difference between softbox and umbrella

Simply put, the whole setup of light umbrellas is a lot like setting up softboxes; the only difference here is that instead of setting the softbox up, you are setting up the umbrellas, and once everything is done, you are good to go.

When To Use Umbrellas In Photography?

This is a common question that a lot of people are going to ask all the time, and to be honest, it is not all that confusing in the first place. Thankfully, it is not at all complicated.

If you are wondering just when exactly should you go ahead and use an umbrella, then you should just look for situations in which you are in need of more light or outdoor lighting, to be honest.

Umbrellas might look similar to lightboxes but inherently are different and are actually really good. Umbrellas are great when you are in need of unrestricted lighting that will be able to go in all directions with ease.

Softbox vs. Umbrella – Which Is Best For My Photography?

Now that we are done exploring and explaining all different aspects of softbox vs umbrella, the next step is fairly simple to understand, to be honest. You just have to have an understanding of what is what, and you are all sorted.

If you are wondering if one style of lighting is better than the other, then it is not as simple as you might think because there are several instances where one would need a softbox, and just like that, there are several instances where one would need an umbrella.

Therefore, you have to be aware of this before you go ahead and buy one or the other. Most photographers you will meet are going to have both just because it makes the whole photography experience infinitely better and more convenient.

Pros And Cons Of Using Softboxes In Photography

Now, we are going to focus on the pros and cons of using softboxes in photography.

  • Very, very affordable.
  • Easy to setup.
  • Versatile and can be used for multiple types of photography, including products, food, and portrait.
  • Available in various sizes and shapes.
  • Distributes light evenly.

As far as the downsides are concerned, you can look at them below.

  • It can be difficult to setup for beginners.

It is safe to say that over the past couple of years, the use of softboxes has become a lot more common than it used to be. More and more people are now investing in these, and honestly, the photography experience has only become better, too.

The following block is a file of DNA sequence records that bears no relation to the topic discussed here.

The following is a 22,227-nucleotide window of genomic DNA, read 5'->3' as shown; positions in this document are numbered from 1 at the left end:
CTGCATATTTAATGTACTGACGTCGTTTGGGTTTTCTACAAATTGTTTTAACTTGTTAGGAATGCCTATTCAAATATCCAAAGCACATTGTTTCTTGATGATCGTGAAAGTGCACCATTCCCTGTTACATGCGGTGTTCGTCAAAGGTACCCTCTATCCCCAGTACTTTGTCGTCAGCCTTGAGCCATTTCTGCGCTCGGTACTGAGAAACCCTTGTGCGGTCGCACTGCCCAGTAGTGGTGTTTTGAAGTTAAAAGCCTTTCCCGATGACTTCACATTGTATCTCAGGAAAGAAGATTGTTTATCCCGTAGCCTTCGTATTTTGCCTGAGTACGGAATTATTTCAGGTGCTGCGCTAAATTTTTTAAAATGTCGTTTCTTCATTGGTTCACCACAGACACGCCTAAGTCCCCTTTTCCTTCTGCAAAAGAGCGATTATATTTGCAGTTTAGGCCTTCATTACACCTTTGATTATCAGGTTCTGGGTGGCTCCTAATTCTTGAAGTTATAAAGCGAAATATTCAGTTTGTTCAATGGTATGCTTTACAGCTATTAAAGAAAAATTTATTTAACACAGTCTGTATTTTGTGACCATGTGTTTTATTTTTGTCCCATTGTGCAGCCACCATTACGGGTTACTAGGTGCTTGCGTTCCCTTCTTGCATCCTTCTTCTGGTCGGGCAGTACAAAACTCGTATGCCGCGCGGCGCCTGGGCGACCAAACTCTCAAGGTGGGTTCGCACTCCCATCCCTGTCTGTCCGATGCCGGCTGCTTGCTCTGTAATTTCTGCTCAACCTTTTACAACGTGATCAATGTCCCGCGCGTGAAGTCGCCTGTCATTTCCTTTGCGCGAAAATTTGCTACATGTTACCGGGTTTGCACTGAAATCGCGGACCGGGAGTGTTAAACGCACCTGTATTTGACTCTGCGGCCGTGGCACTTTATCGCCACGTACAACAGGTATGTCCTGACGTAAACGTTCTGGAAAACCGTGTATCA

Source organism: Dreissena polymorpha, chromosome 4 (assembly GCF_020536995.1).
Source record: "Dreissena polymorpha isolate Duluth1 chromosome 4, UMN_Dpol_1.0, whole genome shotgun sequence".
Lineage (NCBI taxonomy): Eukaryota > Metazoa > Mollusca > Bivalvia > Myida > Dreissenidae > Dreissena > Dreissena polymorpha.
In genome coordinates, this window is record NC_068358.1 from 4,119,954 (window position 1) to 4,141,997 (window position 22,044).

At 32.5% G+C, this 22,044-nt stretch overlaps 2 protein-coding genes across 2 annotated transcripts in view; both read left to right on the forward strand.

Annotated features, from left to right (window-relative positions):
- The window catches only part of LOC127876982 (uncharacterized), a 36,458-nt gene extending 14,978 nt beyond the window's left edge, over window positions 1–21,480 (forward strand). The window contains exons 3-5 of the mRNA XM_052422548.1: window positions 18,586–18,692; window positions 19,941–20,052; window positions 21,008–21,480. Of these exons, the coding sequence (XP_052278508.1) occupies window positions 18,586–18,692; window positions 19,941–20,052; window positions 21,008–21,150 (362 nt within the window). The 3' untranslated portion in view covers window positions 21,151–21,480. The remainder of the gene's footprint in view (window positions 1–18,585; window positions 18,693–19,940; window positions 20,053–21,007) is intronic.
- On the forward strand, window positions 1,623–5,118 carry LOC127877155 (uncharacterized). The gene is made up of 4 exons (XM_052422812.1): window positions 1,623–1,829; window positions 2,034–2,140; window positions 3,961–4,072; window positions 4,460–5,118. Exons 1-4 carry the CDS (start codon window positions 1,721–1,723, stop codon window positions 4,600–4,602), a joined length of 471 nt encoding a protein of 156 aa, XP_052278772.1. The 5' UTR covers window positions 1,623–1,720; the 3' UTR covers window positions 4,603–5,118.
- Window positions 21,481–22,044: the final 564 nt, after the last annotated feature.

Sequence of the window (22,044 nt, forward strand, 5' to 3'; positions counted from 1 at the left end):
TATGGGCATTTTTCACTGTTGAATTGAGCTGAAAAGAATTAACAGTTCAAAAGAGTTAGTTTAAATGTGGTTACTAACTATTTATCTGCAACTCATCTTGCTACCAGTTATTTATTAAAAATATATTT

Pros And Cons Of Using Umbrellas In Photography

Moving on, we are going to start looking at the pros and cons of umbrellas in photography. Now, umbrellas and photography have been around for a long time, and to be honest. Let’s look at the pros and cons, shall we?

  • Photography umbrellas are easy to setup.
  • They are available in a variety of sizes.
  • They are portable and don’t take a lot of space.
  • Allows for easy adjustment of light and spill.

As far as the downsides are concerned, you can have a look at them below.

  • Umbrella lights are not as suitable for video shoots.

This should give you a better understanding of what you should be choosing when you are in the market, and honestly, it is important to know.

More comparisons:

Frequently Asked Questions (FAQs)

Q1- Can you use a softbox as an umbrella?

Answer: In most cases, you can. You just have to pull it over the front of the white or silver umbrella in order to turn it into a softbox. However, it would be wiser if you just invest in both of these separately as they do not cost a lot of money.

Q2- Why do photographers use umbrella lights?

Answer: Photographers use umbrella lights to ensure that they have proper lighting in situations where there is not enough light present.

Q3- What is the advantage of softbox?

Answer: There are several benefits of a softbox, including the benefits that allow you for an easier diffusion and an even spill of light.

Q4- Do you need a softbox for product photography?

Answer: I would highly suggest you get your hands on a softbox for product photography as it makes everything so much better.

Q5- How do you shoot white with an umbrella?

Answer: Shooting white with an umbrella is not at all difficult. If you are looking for something that will assist you with indoor photography, this is the way to go.


I understand that for a lot of people, understanding umbrella light vs softbox might be different, considering how there is still a difference between the softbox and umbrella lights but the whole purpose of this article is just to ensure that you are getting all the assistance you need in determining that you have your hands on the product that is right for you. The purpose here was to clear out any confusions that might come in the way.

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  • Celebrating childhood in photographs and emotions through photos. My aim is to transfer all my photography experience by sharing useful camera-related guides and individual reviews so you can get an idea about everything before buying.